The Indian subcontinent is the focus of much international attention at present. While India goes to the polls in a massive polling effort spread over several weeks, Pakistan is confronting what maybe the worse crisis since the state was created 62 years ago. Recent developments in Pakistan’s northern Swat valley district may be key for the future of the region, and of the world’s stability as a whole. The worrying question is today: is Pakistan on the brink of a defining moment in its history, or will it once more re-emerge, phoenix-like, from the present political, economic and social crisis, as it has done countless times before?
A growing number of commentators both in and outside the country are converging around the view that this time round, it is truly on the edge of a slippery slope into chaos.
For most of them, the solution is to give greater power to the people. Others take the view that things will normalise once the US forces are out of Afghanistan – a bone of strong contention for Pakistanis, who have little affection for US international policy towards the Muslim world, and see the Afghanistan conflict as not being “their” war, albeit partly being fought on Pakistan’s soil – things will calm down. But is there time to wait for this to happen?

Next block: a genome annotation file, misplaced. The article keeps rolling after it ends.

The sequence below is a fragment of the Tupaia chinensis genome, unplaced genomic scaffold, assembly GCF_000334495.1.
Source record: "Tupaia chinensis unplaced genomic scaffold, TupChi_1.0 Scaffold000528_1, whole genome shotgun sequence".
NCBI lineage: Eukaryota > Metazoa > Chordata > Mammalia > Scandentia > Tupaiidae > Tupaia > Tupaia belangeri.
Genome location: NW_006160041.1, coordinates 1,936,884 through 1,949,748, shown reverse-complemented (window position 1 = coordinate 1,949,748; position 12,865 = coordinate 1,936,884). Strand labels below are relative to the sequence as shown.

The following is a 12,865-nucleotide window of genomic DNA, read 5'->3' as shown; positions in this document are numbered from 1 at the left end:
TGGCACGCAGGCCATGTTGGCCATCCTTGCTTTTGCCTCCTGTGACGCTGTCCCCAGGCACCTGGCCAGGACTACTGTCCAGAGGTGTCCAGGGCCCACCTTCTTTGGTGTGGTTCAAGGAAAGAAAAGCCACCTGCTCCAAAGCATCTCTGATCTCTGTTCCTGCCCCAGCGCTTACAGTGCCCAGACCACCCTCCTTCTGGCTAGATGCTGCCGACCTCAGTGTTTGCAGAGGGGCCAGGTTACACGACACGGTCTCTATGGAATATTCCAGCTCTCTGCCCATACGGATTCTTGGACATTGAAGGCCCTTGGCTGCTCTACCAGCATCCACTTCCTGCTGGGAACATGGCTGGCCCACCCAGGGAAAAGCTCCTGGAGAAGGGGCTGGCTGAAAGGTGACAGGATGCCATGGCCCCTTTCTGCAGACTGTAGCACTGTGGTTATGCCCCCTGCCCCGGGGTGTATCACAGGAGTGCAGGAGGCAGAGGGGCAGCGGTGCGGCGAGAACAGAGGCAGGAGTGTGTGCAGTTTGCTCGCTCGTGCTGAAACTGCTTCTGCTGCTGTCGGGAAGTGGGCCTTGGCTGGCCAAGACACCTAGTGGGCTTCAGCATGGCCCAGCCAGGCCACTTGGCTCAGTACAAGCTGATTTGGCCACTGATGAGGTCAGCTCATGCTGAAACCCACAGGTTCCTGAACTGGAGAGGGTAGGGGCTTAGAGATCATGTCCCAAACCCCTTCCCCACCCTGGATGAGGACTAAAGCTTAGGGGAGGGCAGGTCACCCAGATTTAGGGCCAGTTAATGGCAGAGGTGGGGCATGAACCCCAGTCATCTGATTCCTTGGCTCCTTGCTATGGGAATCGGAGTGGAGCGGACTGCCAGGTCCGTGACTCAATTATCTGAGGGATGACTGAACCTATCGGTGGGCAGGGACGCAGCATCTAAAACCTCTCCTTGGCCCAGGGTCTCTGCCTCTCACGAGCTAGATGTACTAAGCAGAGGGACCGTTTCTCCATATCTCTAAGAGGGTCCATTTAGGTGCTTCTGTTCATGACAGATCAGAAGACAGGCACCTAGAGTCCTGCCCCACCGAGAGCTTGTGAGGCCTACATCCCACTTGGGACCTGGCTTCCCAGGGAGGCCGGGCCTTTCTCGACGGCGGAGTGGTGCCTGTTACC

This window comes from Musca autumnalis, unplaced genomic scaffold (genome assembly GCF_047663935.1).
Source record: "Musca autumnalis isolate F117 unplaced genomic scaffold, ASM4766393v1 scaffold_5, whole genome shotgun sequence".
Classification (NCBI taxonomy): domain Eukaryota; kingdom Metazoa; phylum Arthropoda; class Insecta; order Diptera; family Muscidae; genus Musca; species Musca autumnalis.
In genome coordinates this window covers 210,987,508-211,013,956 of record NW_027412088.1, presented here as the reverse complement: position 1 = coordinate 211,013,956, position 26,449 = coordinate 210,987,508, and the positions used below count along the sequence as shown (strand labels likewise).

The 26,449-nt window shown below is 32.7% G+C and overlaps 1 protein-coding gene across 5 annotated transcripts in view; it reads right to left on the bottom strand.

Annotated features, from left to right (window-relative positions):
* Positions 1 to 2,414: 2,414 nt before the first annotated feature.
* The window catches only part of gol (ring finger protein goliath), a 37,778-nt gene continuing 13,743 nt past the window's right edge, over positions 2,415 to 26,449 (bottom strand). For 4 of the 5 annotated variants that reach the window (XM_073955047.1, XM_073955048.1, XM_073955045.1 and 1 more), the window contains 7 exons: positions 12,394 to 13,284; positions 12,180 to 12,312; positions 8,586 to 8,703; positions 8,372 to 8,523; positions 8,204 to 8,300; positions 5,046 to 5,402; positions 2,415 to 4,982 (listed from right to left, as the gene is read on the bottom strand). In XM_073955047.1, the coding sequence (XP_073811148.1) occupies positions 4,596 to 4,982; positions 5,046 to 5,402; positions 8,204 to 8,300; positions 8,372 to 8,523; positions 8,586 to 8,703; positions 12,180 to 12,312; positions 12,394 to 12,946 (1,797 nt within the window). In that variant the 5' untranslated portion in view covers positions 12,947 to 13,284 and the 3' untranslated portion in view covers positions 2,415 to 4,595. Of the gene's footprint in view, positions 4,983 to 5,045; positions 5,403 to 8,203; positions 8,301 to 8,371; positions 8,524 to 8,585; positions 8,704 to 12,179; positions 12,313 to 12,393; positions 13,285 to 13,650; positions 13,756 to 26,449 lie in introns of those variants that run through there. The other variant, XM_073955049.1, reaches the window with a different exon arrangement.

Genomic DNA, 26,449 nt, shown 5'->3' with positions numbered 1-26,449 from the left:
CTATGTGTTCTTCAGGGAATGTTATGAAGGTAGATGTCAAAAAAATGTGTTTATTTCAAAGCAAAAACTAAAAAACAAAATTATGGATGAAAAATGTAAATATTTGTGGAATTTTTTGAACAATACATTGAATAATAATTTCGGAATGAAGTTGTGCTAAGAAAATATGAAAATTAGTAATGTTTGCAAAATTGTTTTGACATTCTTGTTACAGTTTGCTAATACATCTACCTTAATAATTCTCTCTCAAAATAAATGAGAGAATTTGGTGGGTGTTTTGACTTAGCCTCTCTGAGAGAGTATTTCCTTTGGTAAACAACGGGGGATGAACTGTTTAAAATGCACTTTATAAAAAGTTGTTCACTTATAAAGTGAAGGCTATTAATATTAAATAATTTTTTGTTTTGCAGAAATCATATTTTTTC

Unquestionably, Pakistan has repeatedly shown a resilience that has amazed many, by the perennial predictions of its imminent failure of a state. In the space of 18 months, it has successfully (and almost inexplicably) survived a recent history that includes an economic crash, the assassination of its best-known political leader, Benazir Bhutto, a secessionist insurgency and a wave of religious militant violence, without disintegrating. However, now, a number of seasoned observers of the Pakistani political scene both inside and outside the country, are deeply concerned about Pakistan’s future.
Dr. Emma Hooper, Senior Adviser to CIDOB’s Asia Program & Associated Professor, EADA
Fecha de publicación: 04/2009